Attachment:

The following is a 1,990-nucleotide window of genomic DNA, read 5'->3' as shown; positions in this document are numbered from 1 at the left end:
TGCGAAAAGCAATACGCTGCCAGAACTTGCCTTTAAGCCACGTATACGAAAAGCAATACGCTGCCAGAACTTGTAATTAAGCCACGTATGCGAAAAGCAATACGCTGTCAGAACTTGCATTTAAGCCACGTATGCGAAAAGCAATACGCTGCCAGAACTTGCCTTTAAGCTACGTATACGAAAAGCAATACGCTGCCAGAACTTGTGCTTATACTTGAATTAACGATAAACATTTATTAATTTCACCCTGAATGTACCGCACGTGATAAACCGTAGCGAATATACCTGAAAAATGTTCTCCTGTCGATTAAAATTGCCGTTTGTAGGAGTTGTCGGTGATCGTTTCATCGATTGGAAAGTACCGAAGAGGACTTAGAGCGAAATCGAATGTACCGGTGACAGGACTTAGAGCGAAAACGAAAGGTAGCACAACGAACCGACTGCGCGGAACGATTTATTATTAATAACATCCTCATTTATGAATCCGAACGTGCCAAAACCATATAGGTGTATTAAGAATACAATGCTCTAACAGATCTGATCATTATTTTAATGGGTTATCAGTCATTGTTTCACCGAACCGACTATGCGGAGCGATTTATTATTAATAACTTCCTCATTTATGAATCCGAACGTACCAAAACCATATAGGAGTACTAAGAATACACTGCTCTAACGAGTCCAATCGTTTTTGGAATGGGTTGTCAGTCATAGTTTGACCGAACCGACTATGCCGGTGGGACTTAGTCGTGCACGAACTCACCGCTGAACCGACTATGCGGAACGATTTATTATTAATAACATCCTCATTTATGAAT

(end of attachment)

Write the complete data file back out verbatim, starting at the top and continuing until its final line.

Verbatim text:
The following is a 1,990-nucleotide window of genomic DNA, read 5'->3' as shown; positions in this document are numbered from 1 at the left end:
TGCGAAAAGCAATACGCTGCCAGAACTTGCCTTTAAGCCACGTATACGAAAAGCAATACGCTGCCAGAACTTGTAATTAAGCCACGTATGCGAAAAGCAATACGCTGTCAGAACTTGCATTTAAGCCACGTATGCGAAAAGCAATACGCTGCCAGAACTTGCCTTTAAGCTACGTATACGAAAAGCAATACGCTGCCAGAACTTGTGCTTATACTTGAATTAACGATAAACATTTATTAATTTCACCCTGAATGTACCGCACGTGATAAACCGTAGCGAATATACCTGAAAAATGTTCTCCTGTCGATTAAAATTGCCGTTTGTAGGAGTTGTCGGTGATCGTTTCATCGATTGGAAAGTACCGAAGAGGACTTAGAGCGAAATCGAATGTACCGGTGACAGGACTTAGAGCGAAAACGAAAGGTAGCACAACGAACCGACTGCGCGGAACGATTTATTATTAATAACATCCTCATTTATGAATCCGAACGTGCCAAAACCATATAGGTGTATTAAGAATACAATGCTCTAACAGATCTGATCATTATTTTAATGGGTTATCAGTCATTGTTTCACCGAACCGACTATGCGGAGCGATTTATTATTAATAACTTCCTCATTTATGAATCCGAACGTACCAAAACCATATAGGAGTACTAAGAATACACTGCTCTAACGAGTCCAATCGTTTTTGGAATGGGTTGTCAGTCATAGTTTGACCGAACCGACTATGCCGGTGGGACTTAGTCGTGCACGAACTCACCGCTGAACCGACTATGCGGAACGATTTATTATTAATAACATCCTCATTTATGAAT